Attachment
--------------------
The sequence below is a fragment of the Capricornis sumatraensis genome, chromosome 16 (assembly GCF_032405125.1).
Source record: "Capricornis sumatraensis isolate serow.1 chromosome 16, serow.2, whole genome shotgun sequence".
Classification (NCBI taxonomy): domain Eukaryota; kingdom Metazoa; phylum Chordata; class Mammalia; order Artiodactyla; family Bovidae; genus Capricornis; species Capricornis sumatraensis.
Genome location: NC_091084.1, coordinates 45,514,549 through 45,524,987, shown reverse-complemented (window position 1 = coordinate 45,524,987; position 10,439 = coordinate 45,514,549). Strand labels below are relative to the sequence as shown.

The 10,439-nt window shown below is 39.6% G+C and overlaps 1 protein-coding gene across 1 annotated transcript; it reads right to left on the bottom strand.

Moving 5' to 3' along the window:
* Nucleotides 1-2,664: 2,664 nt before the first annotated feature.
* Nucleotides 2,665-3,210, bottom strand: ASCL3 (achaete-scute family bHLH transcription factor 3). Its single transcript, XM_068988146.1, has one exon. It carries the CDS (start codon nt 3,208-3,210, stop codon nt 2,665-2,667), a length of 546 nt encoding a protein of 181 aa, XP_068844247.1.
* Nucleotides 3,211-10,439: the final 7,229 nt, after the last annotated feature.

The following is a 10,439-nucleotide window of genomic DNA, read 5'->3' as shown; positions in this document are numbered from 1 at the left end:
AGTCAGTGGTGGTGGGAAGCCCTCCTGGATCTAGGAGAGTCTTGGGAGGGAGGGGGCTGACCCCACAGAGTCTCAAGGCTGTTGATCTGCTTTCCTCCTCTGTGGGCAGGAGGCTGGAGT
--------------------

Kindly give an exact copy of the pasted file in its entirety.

The sequence below is a fragment of the Capricornis sumatraensis genome, chromosome 16 (assembly GCF_032405125.1).
Source record: "Capricornis sumatraensis isolate serow.1 chromosome 16, serow.2, whole genome shotgun sequence".
Classification (NCBI taxonomy): domain Eukaryota; kingdom Metazoa; phylum Chordata; class Mammalia; order Artiodactyla; family Bovidae; genus Capricornis; species Capricornis sumatraensis.
Genome location: NC_091084.1, coordinates 45,514,549 through 45,524,987, shown reverse-complemented (window position 1 = coordinate 45,524,987; position 10,439 = coordinate 45,514,549). Strand labels below are relative to the sequence as shown.

The 10,439-nt window shown below is 39.6% G+C and overlaps 1 protein-coding gene across 1 annotated transcript; it reads right to left on the bottom strand.

Moving 5' to 3' along the window:
* Nucleotides 1-2,664: 2,664 nt before the first annotated feature.
* Nucleotides 2,665-3,210, bottom strand: ASCL3 (achaete-scute family bHLH transcription factor 3). Its single transcript, XM_068988146.1, has one exon. It carries the CDS (start codon nt 3,208-3,210, stop codon nt 2,665-2,667), a length of 546 nt encoding a protein of 181 aa, XP_068844247.1.
* Nucleotides 3,211-10,439: the final 7,229 nt, after the last annotated feature.

The following is a 10,439-nucleotide window of genomic DNA, read 5'->3' as shown; positions in this document are numbered from 1 at the left end:
AGTCAGTGGTGGTGGGAAGCCCTCCTGGATCTAGGAGAGTCTTGGGAGGGAGGGGGCTGACCCCACAGAGTCTCAAGGCTGTTGATCTGCTTTCCTCCTCTGTGGGCAGGAGGCTGGAGT